Page speed reflects how quickly a website responds to web requests. Speeding up websites is important — not just to site owners, but to all Internet users. Faster sites create happy users and when a site responds slowly, visitors spend less time there.
So Page speed is a measurement of how fast the content on your page loads.
What is Page Speed?
Page speed is often confused with “site speed,” which is actually the page speed for a sample of page views on a site. Page speed can be described in either “page load time” (the time it takes to fully display the content on a specific page) or “time to first byte” (how long it takes for your browser to receive the first byte of information from the web server).
You can evaluate your page speed with Google’s PageSpeed Insights. PageSpeed Insights Speed Score incorporates data from CrUX (Chrome User Experience Report) and reports on two important speed metrics: First Contentful Paint (FCP) and DOMContentLoaded (DCL).
Why Page Speed Matters
Page speed is important to users because, well, faster pages are more efficient and provide a much better on-page user experience.
Per a recent Kissmetrics infographic, if a page takes longer than 3 seconds to load, over a quarter of users will click away.
Mobile users expect speed, too. In the same survey, 73% of users reported visiting a website that loaded too slow. Page speed also affects conversion rate.
But, perhaps less intuitively, page speed is also important for search engine optimization (SEO).
In 2010, Google announced that page speed would be included as one of the ranking factors for their search index.
In 2017, Google announced they will give page speed even more consideration, incorporating mobile site speed to rank sites on its “mobile-first” pages, or pages that individualize rankings for mobile sites.
Google is also experimenting with an Accelerated Mobile Pages Project (AMP) – a project aiming to make pages load more quickly on mobile devices.
And this year, the search engine expanded the importance of the user experience by introducing Page Experience to its ranking signals.
Page experience signals aim to evaluate web pages by the quality of their user experience for real people. In short, they expand Google’s recent on-page criteria with factors that affect the person’s experience while consuming the content. No need to say to say, page speed is one of the most critical factors that affect it.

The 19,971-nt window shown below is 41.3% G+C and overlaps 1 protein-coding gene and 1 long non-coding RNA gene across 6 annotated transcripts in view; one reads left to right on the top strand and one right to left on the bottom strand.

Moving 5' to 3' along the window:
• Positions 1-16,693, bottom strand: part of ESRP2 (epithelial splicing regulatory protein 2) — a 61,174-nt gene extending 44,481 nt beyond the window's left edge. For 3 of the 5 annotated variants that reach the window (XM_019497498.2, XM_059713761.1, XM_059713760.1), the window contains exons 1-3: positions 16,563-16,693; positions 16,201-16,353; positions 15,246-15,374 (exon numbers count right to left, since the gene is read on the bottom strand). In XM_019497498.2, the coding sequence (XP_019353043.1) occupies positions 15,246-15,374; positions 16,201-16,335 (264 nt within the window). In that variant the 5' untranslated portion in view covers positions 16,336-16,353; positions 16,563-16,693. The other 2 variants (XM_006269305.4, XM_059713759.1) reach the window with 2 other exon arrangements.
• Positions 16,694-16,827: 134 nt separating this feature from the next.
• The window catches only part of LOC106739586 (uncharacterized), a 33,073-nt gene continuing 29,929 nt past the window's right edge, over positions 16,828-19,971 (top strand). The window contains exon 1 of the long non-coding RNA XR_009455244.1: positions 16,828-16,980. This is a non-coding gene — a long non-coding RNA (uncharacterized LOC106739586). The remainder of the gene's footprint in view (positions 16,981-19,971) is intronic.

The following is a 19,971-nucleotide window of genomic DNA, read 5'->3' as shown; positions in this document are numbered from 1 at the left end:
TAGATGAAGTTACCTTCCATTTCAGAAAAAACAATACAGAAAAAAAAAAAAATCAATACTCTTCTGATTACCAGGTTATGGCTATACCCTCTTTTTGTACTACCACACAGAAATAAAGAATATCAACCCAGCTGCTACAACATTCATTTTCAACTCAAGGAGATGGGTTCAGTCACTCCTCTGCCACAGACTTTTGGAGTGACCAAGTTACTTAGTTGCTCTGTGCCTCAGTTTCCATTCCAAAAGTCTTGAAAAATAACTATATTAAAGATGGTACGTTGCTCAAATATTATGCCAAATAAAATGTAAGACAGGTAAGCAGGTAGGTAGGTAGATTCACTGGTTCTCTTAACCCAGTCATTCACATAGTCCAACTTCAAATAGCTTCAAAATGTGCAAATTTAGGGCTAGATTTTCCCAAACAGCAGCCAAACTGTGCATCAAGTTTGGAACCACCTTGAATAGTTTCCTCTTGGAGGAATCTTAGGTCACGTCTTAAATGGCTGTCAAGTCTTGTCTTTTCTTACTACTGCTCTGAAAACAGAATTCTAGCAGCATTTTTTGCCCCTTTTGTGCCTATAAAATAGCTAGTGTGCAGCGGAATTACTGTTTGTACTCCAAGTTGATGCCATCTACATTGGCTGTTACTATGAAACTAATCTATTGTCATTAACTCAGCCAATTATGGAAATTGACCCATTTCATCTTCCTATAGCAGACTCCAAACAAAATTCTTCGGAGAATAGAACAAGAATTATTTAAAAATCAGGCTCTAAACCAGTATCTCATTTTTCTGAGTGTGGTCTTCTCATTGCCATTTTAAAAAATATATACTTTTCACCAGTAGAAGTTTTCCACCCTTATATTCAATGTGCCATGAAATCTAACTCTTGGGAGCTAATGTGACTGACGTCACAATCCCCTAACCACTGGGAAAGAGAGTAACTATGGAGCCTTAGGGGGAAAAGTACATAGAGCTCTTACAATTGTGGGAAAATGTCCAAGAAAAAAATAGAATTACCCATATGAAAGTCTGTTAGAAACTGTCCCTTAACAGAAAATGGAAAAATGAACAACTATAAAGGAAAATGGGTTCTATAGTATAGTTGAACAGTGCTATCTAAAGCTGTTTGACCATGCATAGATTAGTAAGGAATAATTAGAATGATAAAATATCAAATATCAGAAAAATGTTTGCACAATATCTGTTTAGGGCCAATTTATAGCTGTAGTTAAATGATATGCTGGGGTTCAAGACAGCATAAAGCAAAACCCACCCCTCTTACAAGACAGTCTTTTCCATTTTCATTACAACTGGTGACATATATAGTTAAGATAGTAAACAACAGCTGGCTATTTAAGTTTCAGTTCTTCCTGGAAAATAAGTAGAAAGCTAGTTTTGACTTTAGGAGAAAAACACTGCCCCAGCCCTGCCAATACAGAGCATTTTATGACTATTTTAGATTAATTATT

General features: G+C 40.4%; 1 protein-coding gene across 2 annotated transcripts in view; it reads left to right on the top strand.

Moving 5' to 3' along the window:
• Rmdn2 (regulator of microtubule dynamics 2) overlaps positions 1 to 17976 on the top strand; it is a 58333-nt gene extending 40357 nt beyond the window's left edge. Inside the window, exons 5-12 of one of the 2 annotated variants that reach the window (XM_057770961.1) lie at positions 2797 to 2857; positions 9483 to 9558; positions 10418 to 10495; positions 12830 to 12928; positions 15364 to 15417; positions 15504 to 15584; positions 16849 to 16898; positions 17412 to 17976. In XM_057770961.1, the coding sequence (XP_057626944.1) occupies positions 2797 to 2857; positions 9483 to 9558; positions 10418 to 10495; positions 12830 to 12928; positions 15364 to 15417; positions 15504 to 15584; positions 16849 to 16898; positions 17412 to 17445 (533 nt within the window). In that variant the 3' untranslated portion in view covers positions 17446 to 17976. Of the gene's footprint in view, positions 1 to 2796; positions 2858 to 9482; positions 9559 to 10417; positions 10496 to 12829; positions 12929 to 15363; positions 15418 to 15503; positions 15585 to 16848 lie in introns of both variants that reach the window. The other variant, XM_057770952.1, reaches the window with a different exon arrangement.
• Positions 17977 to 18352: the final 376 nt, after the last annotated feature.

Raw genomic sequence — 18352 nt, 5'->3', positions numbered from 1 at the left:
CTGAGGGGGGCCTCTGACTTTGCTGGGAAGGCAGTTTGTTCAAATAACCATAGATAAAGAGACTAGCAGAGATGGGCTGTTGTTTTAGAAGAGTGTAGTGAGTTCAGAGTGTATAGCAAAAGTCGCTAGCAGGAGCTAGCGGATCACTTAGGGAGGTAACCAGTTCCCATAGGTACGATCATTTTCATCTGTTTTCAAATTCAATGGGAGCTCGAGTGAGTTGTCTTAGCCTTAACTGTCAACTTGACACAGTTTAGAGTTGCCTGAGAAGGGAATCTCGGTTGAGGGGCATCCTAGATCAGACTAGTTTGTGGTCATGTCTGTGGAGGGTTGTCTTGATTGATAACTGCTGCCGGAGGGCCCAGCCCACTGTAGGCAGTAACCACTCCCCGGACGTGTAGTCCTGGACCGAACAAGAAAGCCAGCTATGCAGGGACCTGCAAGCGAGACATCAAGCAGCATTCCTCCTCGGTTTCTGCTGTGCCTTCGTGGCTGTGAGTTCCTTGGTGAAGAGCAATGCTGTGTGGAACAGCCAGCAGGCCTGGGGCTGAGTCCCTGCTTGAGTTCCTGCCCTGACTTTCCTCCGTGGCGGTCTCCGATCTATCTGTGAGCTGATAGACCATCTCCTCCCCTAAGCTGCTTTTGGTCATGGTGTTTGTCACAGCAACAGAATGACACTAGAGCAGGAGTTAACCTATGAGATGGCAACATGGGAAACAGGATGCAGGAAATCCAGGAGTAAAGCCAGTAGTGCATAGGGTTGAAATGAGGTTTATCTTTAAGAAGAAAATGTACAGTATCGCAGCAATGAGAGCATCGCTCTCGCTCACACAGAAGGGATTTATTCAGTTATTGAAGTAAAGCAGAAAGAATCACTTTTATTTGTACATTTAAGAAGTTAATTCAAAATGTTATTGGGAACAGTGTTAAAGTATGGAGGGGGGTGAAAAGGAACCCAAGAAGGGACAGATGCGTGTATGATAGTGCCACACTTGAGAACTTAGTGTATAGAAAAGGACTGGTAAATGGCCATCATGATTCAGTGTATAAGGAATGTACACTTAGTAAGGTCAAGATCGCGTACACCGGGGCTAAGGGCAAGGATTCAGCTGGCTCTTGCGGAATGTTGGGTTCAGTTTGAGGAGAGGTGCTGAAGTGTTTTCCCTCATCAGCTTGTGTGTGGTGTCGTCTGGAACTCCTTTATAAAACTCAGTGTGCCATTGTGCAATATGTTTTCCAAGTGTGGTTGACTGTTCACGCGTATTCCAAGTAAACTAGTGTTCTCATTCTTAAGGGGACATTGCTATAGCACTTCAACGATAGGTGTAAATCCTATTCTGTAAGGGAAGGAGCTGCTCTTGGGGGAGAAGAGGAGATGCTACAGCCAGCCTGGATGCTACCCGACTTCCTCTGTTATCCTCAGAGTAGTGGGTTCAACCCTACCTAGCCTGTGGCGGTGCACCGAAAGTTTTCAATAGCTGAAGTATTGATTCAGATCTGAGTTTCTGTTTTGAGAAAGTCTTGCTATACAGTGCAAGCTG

The many benefits of boosting page speed
The benefits of improving your site’s page load speed are myriad and fall into three key areas.
Improved user experience
Google reported that just a one-second delay in load time will decrease visitors’ satisfaction by 16%, and 79% of those users will not buy your product or service if they aren’t satisfied by your overall website performance.
Many users nowadays will abandon a website if it performs poorly, particularly if a page takes a substantial amount of time to load. By having quick loading pages, you can resonate more with users by leaving them free to navigate and explore your site’s content.
Better overall marketing performance
Whether your goal is to improve your overall conversion rate for a “consideration” page or to reduce your bounce rate on a particular page to below 30%, there is plenty of evidence to suggest that a speedy website greatly contributes towards achieving these goals.
In the UK, studies have shown that 67% of online shoppers will abandon their shopping basket on a slow website. However, if you improve a page’s load time by just one second, this can result in an uplift in the conversion rate of between 10 – 20%.
If you’re aiming to achieve higher website traffic to a certain page, such as your “best sellers” or possibly a new blog post you’ve just published, page speed is one of the many factors you should take into consideration when trying to achieve this type of goal. Google studies have in fact shown that by having a delay of half a second can cause a 20% loss in traffic.
Enhanced SERP positioning
Back to Google’s PageRank algorithm update – as mentioned this took into account page loading time and overall website speed, amongst other measures such as page views, so a focus on page speed is vital if you want to rank in the SERPs.
What’s more, if your web pages load quickly, Google crawlers are able to search through your website at a faster rate. This means that more individual pages stand a chance at ranking in a SERP.
Eight steps to speed up your site
Page speed can be improved through a variety of different methods that will allow you to quickly see the true potential of your business’ website.
For compressing files, a highly recommended tool to use is Gzip. Gzip allows you to reduce the size of HTML or CSS files among others, reducing overall HTTP response time. However, do not use Gzip on image files, as this may affect image quality.